By: Francisco Diaz, The Laredo Sun
LAREDO, TX. - Incredibly, the national annual average of deaths of infants who are locked in cars is 38 since 1998 and according to a study of San Francisco State University from 1998 to date, 532 have been killed this way.
Spokesman and Captain for the Fire Department Eloy Vega alerted parents to never leave their children in cars even for a minute because the consequences can be fatal.
"If the temperature is 100 degrees, it can reach 150 inside a car within five minutes. This heat is enough to suffocate a person and a child, causing fatal heat stroke," he said.
He said the heat inside a vehicle operates as an oven and a stove if the car has a sunroof, it can easily reach 200 degrees.
"Leaving a child in a car is unacceptable and it is illegal in Texas, " said Vega.
In Laredo, he said, daily emergencies are recorded to report cases where minors are trapped in cars, usually by accident and rarely by the negligence of adults.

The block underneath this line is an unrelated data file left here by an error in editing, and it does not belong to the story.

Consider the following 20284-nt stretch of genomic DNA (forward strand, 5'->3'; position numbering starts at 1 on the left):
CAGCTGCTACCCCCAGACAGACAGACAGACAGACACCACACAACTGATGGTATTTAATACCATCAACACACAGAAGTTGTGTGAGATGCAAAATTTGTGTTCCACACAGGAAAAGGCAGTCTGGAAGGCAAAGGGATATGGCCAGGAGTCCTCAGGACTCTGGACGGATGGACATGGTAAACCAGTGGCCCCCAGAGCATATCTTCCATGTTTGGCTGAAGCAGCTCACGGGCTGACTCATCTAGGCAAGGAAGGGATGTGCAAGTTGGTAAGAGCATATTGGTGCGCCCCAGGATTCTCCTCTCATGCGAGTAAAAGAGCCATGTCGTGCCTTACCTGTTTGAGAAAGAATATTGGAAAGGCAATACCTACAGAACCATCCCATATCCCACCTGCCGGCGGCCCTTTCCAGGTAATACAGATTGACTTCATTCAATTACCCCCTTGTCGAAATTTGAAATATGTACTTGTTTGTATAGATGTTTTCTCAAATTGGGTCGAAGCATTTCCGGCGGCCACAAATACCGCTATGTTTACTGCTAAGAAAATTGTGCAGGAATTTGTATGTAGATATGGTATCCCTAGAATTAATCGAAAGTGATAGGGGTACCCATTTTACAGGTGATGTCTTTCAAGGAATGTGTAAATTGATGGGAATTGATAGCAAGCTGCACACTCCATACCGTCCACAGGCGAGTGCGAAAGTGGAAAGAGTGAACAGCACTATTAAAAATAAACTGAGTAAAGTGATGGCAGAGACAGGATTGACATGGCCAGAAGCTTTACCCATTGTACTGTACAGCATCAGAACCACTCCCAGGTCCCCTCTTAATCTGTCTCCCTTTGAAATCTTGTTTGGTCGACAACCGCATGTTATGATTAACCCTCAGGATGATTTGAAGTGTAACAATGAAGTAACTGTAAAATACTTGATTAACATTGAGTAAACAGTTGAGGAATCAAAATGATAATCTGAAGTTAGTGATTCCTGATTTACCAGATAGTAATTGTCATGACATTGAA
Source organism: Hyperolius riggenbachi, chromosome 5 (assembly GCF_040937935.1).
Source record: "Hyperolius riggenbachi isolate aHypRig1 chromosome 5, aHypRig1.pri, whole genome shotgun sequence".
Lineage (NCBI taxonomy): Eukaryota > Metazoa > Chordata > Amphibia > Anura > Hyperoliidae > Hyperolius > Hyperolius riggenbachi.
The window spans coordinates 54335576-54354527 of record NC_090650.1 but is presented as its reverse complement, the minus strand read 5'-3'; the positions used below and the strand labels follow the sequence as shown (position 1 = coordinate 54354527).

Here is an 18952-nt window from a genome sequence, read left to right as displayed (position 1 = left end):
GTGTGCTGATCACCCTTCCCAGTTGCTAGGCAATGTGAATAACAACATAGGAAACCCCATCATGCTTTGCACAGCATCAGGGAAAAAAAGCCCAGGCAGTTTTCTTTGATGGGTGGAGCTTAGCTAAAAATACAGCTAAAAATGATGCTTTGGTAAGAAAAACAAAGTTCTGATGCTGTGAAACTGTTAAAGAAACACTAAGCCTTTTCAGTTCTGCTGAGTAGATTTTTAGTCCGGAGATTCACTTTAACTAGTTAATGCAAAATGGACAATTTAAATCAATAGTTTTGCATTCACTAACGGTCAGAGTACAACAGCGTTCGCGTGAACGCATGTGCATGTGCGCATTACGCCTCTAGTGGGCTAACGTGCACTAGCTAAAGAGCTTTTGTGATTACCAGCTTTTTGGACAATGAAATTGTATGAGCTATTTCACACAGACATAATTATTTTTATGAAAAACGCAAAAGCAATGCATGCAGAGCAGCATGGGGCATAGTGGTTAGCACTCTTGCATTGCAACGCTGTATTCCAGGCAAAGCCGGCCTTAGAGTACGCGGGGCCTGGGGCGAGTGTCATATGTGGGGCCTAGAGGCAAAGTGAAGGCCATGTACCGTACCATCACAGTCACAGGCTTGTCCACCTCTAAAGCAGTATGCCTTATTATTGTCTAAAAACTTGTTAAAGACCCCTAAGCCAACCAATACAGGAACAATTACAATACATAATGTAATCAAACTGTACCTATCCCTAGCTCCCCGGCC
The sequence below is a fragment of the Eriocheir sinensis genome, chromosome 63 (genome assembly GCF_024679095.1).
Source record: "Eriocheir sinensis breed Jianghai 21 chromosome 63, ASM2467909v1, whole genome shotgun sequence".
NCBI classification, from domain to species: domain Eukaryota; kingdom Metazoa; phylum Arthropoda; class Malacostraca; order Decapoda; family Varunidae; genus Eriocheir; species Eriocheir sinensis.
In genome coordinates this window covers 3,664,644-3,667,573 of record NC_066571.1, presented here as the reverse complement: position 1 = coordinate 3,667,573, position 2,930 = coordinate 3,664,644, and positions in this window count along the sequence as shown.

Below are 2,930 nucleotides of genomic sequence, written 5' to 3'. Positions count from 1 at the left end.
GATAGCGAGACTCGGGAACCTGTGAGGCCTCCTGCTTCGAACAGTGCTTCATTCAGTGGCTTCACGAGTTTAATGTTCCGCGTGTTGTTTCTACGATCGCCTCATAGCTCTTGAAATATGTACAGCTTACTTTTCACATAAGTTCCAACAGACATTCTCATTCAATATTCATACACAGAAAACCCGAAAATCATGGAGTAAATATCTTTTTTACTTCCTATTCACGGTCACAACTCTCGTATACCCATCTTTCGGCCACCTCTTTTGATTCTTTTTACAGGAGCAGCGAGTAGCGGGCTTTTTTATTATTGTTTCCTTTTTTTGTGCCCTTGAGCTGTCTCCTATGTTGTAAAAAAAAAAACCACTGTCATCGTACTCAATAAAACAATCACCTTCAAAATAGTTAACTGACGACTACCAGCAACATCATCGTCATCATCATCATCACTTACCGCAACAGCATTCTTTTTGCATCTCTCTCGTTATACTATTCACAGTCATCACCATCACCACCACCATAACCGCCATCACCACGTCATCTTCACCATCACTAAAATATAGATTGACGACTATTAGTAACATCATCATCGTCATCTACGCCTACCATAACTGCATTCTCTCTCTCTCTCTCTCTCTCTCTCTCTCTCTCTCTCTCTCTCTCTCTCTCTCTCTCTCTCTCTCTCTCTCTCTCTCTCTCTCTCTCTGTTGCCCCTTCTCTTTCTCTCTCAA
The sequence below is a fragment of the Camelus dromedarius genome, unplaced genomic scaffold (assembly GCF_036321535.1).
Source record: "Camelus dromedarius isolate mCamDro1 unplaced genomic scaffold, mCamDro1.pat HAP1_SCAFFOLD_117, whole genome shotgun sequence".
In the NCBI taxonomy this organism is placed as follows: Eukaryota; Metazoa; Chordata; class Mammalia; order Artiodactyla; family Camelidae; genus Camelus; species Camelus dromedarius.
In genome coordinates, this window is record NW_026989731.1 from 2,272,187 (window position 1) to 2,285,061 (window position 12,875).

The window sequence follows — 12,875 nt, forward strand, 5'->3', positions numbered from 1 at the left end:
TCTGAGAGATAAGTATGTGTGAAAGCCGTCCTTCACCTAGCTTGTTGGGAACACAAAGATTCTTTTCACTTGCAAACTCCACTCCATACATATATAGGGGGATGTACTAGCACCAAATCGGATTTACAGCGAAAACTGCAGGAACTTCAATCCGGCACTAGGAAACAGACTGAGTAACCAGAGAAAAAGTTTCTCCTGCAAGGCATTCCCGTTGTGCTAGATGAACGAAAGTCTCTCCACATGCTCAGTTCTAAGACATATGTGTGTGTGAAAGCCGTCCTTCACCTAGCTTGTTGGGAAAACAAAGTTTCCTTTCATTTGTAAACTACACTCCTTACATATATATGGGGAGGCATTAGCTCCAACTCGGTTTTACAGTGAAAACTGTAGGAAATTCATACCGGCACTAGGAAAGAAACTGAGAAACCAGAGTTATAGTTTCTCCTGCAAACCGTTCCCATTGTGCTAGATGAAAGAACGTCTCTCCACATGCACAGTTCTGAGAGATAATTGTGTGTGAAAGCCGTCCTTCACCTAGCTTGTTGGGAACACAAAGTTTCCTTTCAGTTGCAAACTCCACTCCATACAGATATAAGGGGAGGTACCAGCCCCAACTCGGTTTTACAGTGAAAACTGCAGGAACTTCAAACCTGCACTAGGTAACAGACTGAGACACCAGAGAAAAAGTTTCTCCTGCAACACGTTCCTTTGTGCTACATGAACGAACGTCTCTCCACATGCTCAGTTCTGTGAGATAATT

Vega advises the community to ensure their children get off the car and if you notice a child locked in a car, immediately call 911.
The study of San Francisco State University said of the 532 deaths from heat suffocation among infants was recorded between 1998 and 2012. So far, Texas ranks first with 80 deaths.
The state of Florida has 56 cases, California ranks third with 36, then the state of Arizona with 23 and Georgia comes in fifth with 20 deaths.
In the first five months of 2012, there have been five recorded deaths of infants.
Of the 532 deaths in nearly 15 years, 160 were children under one year, 121 were infants, 108 had two years, 68 deaths were three years, 31 had four years, 15 were children five years and the rest between 6 and 14 years of age.
To avoid these cases, authorities recommend that adults make sure that all passengers in the car get off.
Number of deaths of children from suffocation inside vehicles in the U.S.